The answer for a healthy diet isn’t to cut out the fat—it’s to replace bad fats with the good ones that promote health and well-being.

Unsaturated fats and oils

Unsaturated fats are considered “good” fats and are encouraged as part of a healthy diet. Eating foods rich in monounsaturated and polyunsaturated fat can improve blood cholesterol levels and lower your risk of heart disease. These fats may also benefit insulin levels and controlling blood sugar, which can be especially helpful if you have type 2 diabetes. These good fats include:

Good Fats

Monounsaturated fat
  • Avocados
  • Olives
  • Nuts (almonds, peanuts, macadamia nuts, hazelnuts, pecans, cashews)
  • Natural peanut butter (containing just peanuts and salt)
Polyunsaturated fat
  • Walnuts
  • Sunflower, sesame, and pumpkin seeds
  • Flaxseed
  • Fatty fish (salmon, tuna, mackerel, herring, trout, sardines)
  • Non-GMO sources of soymilk and tofu

Unsaturated oils

We’ve long been told that the simplest way to prevent heart disease is to swap saturated fats for their healthier, unsaturated counterparts. That means swapping butter for margarine and cooking in unsaturated vegetable oils instead of lard. However, new research suggests that things aren’t that simple.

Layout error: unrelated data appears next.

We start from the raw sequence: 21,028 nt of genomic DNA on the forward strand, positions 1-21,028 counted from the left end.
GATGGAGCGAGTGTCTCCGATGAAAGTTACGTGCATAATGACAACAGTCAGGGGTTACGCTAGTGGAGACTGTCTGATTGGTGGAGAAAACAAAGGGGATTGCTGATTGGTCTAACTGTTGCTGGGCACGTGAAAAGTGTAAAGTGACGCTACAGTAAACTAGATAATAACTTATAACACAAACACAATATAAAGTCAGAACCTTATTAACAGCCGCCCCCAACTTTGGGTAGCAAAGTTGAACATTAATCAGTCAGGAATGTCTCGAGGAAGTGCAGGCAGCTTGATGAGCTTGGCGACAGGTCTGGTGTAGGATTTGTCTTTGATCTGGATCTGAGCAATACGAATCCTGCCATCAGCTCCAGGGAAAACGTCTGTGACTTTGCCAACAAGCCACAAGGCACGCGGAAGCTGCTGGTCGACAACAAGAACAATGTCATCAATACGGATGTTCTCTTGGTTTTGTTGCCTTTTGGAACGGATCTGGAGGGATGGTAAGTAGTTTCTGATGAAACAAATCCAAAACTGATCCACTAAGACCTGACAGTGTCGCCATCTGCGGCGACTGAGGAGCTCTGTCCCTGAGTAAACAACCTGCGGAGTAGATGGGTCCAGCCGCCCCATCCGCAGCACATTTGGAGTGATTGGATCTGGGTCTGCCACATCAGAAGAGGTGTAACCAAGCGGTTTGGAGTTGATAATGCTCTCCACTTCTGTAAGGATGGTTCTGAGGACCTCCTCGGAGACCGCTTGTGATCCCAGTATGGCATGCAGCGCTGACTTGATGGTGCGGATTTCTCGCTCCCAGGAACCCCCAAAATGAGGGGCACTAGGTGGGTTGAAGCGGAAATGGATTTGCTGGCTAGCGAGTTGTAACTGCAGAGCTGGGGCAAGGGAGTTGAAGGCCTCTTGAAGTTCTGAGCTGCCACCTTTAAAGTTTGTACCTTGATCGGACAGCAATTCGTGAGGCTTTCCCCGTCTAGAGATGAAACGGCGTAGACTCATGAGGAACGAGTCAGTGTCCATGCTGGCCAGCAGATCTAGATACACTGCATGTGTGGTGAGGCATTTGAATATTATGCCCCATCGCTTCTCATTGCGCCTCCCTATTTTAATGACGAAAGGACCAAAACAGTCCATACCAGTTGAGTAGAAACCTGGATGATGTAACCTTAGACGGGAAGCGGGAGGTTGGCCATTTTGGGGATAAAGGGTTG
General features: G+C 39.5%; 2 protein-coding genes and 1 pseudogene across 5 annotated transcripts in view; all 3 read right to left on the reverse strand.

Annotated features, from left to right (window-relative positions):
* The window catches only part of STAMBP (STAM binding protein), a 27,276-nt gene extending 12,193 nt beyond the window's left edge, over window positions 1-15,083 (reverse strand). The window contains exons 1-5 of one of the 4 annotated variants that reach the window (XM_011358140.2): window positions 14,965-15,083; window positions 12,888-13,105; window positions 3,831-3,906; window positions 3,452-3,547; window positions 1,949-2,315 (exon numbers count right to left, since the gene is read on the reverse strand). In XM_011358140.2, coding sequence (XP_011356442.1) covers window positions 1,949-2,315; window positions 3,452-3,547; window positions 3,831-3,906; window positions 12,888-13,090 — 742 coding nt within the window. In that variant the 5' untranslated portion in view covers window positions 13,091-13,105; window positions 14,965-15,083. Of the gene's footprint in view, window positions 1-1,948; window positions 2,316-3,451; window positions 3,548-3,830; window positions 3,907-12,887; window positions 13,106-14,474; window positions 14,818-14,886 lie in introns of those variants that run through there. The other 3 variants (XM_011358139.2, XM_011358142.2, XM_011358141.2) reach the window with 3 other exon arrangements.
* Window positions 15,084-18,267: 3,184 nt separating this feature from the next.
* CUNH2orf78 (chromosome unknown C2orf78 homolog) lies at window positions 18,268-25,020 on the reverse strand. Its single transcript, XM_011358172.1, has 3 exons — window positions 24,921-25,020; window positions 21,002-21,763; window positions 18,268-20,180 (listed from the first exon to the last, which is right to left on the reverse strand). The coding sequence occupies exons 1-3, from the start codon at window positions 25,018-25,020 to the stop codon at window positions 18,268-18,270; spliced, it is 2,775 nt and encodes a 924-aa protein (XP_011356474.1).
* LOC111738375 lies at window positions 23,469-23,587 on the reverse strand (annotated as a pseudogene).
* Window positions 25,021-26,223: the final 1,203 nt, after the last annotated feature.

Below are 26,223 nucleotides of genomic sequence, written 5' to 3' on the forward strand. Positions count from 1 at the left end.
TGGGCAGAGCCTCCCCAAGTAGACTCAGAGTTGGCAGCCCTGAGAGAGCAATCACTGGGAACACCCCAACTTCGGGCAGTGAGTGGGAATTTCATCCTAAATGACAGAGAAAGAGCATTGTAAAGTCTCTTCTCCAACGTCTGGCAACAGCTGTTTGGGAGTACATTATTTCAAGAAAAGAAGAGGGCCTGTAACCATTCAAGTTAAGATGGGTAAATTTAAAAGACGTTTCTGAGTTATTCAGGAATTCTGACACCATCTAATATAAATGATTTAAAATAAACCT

There are basically two types of unsaturated vegetable oils: Firstly, traditional, cold-pressed oils such as extra virgin olive oil, peanut oil, and sesame oil (widely used in Asian cooking) that are rich in monounsaturated fats and have been used for hundreds of years. Cold-pressed oils are made without the use of chemicals or heat to extract the oil from seeds or nuts.

Secondly, there are the more recently developed processed oils such as soybean oil, sunflower oil, corn oil, canola oil, cottonseed oil, and safflower oil. These oils are industrially manufactured—usually from genetically modified crops in the U.S.—using high heat and toxic solvents to extract the oil from the seeds.

Some nutritionists feel that these manufactured vegetable oils shouldn’t be included as “good” fats because the industrial processing can damage the oil and transform the fatty acids into dangerous trans fat. Their high omega-6 content can also unbalance the ratio of omega-6s to omega-3s that are crucial to good health.